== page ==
Canberra’s Ghost Boy reveals LP ‘Tender Is The Night’ – piano-driven odes and acoustic guitar-led pieces channelling another era

Review by Vince Leigh

Canberra’s Ghost Boy (aka Miles McLaughlin) has just released a new album, Tender Is The Night, the follow-up to 2018’s The Sun and the Rain, which was a refreshingly raw blend of lo-fi dream pop and folk.

With the new album Ghost Boy has extended his range, both vocally and in the scope of his writing. There is also a more refined approach to the production, despite Ghost Boy still nevertheless operating in the lo-fi realm.

At a glance, the album features a mix of songs that share common characteristics, the most significant of these being the very intimate nature of Ghost Boy’s performance – unadorned and unprocessed, pairing suitably with the candid lyricism and melodic yearnings presented.

As well as channelling the spirit of another era, most obviously in Ghost Boy’s nod to Keats but also through his adoption of certain combinations of instrumentation, treatments and artistic sensibilities (one can hear an echo of ’60s classic era folk in Morning Rain), he has also managed to sound quite contemporary. This is part of the album’s charm.

Every song seems to have its place in this set, though there are a couple of standouts. One in particular is the title track, which appears towards the end of the album. This song distils all of Ghost Boy’s artistic choices to create a song with a melancholic fervour yet one that utilises the power of swelling dynamics and the importance of space, with the lyric a dreamy encapsulation of the reflective nature of his observations.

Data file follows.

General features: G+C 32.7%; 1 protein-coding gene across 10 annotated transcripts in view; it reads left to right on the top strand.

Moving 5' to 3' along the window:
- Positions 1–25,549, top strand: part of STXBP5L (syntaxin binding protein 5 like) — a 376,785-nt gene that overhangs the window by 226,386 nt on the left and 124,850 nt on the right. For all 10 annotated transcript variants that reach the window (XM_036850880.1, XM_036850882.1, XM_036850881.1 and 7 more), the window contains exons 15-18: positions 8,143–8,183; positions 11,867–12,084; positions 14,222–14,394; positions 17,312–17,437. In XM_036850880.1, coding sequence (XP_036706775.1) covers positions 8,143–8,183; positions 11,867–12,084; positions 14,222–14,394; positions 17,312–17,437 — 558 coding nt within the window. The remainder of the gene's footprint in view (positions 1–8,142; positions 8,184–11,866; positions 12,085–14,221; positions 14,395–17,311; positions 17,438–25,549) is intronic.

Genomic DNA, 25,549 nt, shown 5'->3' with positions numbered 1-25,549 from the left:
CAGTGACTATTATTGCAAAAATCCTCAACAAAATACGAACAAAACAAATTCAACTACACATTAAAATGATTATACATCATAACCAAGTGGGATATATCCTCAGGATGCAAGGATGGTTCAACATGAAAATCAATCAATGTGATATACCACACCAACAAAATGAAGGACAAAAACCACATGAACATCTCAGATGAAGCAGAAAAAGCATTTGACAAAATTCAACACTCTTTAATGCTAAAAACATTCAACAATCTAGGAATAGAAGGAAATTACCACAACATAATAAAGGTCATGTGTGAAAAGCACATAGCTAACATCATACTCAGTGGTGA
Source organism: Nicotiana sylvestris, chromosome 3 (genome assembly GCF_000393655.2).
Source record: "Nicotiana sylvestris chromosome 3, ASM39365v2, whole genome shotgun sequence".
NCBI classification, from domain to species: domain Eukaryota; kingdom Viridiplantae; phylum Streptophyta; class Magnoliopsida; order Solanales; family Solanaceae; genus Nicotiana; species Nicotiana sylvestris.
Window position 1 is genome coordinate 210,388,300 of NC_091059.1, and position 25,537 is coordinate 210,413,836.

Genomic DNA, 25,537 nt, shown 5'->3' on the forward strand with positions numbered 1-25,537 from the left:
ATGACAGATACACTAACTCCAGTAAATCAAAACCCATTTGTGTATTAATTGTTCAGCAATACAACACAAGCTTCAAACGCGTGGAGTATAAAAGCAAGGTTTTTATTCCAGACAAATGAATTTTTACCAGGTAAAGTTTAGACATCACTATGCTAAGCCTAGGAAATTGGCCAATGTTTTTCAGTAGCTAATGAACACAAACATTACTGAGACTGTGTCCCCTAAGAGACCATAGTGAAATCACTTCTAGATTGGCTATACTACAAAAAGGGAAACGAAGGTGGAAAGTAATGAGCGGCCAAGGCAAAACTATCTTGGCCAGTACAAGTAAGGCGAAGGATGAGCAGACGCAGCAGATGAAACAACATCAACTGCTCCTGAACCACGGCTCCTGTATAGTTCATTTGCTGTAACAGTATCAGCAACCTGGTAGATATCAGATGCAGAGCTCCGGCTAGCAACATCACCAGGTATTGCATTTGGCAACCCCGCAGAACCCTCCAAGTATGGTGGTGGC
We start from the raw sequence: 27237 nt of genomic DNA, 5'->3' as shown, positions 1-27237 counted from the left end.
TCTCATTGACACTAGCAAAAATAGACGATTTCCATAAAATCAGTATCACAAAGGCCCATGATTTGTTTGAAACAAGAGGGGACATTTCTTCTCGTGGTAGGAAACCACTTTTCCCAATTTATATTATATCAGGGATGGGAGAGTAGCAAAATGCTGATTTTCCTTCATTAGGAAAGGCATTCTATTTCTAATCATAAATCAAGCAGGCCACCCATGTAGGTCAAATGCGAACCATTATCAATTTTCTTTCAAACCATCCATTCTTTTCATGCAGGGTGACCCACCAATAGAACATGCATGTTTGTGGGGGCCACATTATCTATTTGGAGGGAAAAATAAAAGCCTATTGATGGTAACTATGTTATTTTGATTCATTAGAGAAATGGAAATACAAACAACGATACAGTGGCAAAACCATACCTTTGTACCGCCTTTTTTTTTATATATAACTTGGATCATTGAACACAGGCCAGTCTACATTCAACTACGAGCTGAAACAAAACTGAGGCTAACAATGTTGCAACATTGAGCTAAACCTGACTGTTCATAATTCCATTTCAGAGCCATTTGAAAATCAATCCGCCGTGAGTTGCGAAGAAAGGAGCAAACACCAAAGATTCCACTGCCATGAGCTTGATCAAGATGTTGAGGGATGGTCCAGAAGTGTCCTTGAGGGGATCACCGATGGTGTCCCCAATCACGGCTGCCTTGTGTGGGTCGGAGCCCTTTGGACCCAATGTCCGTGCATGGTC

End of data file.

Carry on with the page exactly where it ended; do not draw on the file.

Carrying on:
The album is divided between piano-driven odes and acoustic guitar-led pieces, with the latter associated with the more buoyant side displayed; the piano’s more time-honoured tones no doubt suiting Ghost Boy’s purpose to provide the evocative counterpart to his personal epistles.

In a previous review, I made reference to Elliott Smith and Nick Drake as possible touchstone artists with respect to Ghost Boy’s style, and this still holds. However, one can now hear a maturing aspect, the refining of more unique musical characteristics.

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